A journey or a goal?
I don’t usually think of my hikes as being goal oriented, even though I often plan my routes to seek out some particular sights or seasonal attributes along the way. Some of my favorite routes I feel drawn to, and hike them again and again, while others I may not go back to for years. The Butano Ridge loop is a hike that fits into the latter category. Not to be confused with Butano State Park, Butano Ridge is partly in Portola State Park and partly in Pescadero Creek County Park. Most of the time when I find a trail that runs along the top of a high ridge, my expectation is that I will be able to find vantage points to get views of the surrounding terrain. I love an awesome long range view. Many of the local high ridges will provide views in almost all directions, and under clear skies, for tens, or even hundreds of miles. A fitting payoff after sweating to hike up steep meandering trails to gain the altitude. Walking along a rolling ridge-top trail drinking in the views provides a special kind of down-time for me, because it really seems like I have broken free of the confines of city life, at least for the day. The Butano Ridge loop trail falls short of those expectations. The route is so thickly wooded that no views from the ridge are possible. But that doesn’t mean that it’s not still a rewarding hike experience. Actually it made an interesting choice after reading a recent post at Backcountry Bliss entitled “Discussion: Does the Journey make the Destination?” I always like to think a true rambler loves the journey as much as the destination, but actually sometimes the payoffs are what make the journey special. Good point Chris. It’s an individual thing. But I wanted to go back and do this hike because I haven’t done it in recent memory.
My route began in Portola State Park, even though most of the hike is actually in Pescadero Creek County Park. You really need maps of both parks in order to figure out all of the trails. The official Portola map does not have enough coverage for this hike. The best map I’ve seen is available from Redwood Hikes Press, and covers both parks. Also the day use fee at Portola has gone up to 10 bucks. Luckily I still have some CSPF free passes left. Don’t forget to vote YES on prop 21 this fall.
I used the Iverson trail to get up to Old Haul Road. There are two different trails that can take you up to the Butano Ridge Loop Trail if you choose to go clockwise. The Portola Trail comes together with the Ridge Trail leading up to the junction near the top of the ridge, which tops out at about 2200 feet. Park headquarters is about 400 feet. The trails are not killer steep, but climb steadily for just over two miles with quite a few switchbacks. When you reach the top your thighs will know they’ve had some work. The terrain throughout the route is thickly wooded and the specter of historical logging is in evidence. This route also provides access to the Basin easement trail which you can use to hike over to Big Basin. Just be sure to stay on the trail. Go right at the fork to continue on to Butano Ridge. Much of the foundation of this section of the ridge was formed from sandstone, and there are quite a few outcrops along there that are worth admiring. The trail finally brings you down to a fire road. The trail markers are more than adequate, which is nice considering that a wrong turn will bring you into private logging company property. This fire road trail is so thickly wooded as to eliminate any possibility of views. The west side of the trail is a property line which is punctuated by lots of “No Hunting or Trespassing” signs precluding any notion of hiking off trail attempting to get a better view, although that may well be possible. The ridge trail/road rolls up and down gently, but mostly down going north. You get a nice stroll in the woods down to the marked trail cutout about 1.9 miles from the southern junction. Back onto single track the trail is now downhill in earnest until you give back all of the altitude back to Old Haul Road.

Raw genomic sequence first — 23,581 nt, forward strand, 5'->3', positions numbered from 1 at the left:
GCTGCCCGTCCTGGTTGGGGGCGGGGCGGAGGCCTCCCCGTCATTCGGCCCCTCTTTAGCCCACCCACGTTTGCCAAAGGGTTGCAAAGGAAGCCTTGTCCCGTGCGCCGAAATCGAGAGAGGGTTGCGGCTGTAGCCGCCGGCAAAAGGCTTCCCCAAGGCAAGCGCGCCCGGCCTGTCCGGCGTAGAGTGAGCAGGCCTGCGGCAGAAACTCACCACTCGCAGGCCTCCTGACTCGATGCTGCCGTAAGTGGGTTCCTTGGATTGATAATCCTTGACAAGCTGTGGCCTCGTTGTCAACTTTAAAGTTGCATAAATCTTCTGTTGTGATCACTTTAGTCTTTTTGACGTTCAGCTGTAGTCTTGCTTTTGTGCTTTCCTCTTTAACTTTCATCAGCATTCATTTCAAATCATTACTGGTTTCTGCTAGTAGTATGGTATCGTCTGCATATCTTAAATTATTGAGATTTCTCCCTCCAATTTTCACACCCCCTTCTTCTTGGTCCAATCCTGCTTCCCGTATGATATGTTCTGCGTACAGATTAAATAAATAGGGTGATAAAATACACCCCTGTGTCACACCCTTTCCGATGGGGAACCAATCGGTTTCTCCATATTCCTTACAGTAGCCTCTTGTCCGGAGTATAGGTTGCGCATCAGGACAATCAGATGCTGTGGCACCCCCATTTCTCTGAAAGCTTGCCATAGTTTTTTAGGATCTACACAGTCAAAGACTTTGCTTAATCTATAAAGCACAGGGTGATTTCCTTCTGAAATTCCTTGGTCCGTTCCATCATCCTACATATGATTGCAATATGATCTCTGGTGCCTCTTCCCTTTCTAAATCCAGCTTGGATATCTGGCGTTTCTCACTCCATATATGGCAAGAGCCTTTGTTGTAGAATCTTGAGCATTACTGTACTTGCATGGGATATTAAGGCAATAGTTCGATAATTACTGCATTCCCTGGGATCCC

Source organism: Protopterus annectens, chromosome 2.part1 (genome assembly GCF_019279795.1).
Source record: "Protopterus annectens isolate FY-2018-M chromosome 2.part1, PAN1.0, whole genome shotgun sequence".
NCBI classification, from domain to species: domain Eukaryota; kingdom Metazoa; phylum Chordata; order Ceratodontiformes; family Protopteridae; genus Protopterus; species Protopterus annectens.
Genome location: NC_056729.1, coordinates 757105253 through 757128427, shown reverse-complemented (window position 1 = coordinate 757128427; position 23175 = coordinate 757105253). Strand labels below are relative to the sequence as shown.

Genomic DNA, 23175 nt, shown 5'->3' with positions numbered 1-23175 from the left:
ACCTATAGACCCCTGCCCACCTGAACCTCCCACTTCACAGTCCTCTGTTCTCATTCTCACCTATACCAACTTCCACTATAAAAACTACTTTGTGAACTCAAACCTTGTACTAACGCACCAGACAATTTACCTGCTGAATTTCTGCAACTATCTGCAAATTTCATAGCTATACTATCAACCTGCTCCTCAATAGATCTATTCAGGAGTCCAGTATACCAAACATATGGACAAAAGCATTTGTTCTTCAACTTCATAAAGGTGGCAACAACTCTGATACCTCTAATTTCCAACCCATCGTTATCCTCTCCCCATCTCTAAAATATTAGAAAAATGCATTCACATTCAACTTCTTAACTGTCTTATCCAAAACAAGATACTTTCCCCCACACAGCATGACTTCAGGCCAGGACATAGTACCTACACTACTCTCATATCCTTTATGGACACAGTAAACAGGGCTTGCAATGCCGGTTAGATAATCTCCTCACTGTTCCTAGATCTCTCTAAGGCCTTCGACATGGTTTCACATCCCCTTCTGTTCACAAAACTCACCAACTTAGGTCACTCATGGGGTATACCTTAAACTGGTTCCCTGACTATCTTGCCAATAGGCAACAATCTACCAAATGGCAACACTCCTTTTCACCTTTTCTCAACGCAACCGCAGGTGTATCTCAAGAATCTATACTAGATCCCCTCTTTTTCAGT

You could use this road to hike back toward Portola, but it’s a lot more fun to use the Shaw Flat Trail to Shaw Trail Camp. Not shown on the Portola map, this will require a stream crossing at Harwood Creek, so be prepared. It was easy this time of year. I didn’t even use trekking poles. After passing through the camp you can easily find your way to the Pomponio Trail, which is unspectacular, but a much nicer hike than the fire road. As you cross over the paved road to the abandoned county honor camp, you will have to hike up the paved road a little bit, cross a bridge to pick up the trail again. Total distance on this route is about 12.5 miles, and I will estimate about 2800 total feet of elevation gain. Not for the goal oriented, but something a little different for the ramblers. I enjoyed it.
You can probably tell it was a lousy day for photos but here they are anyway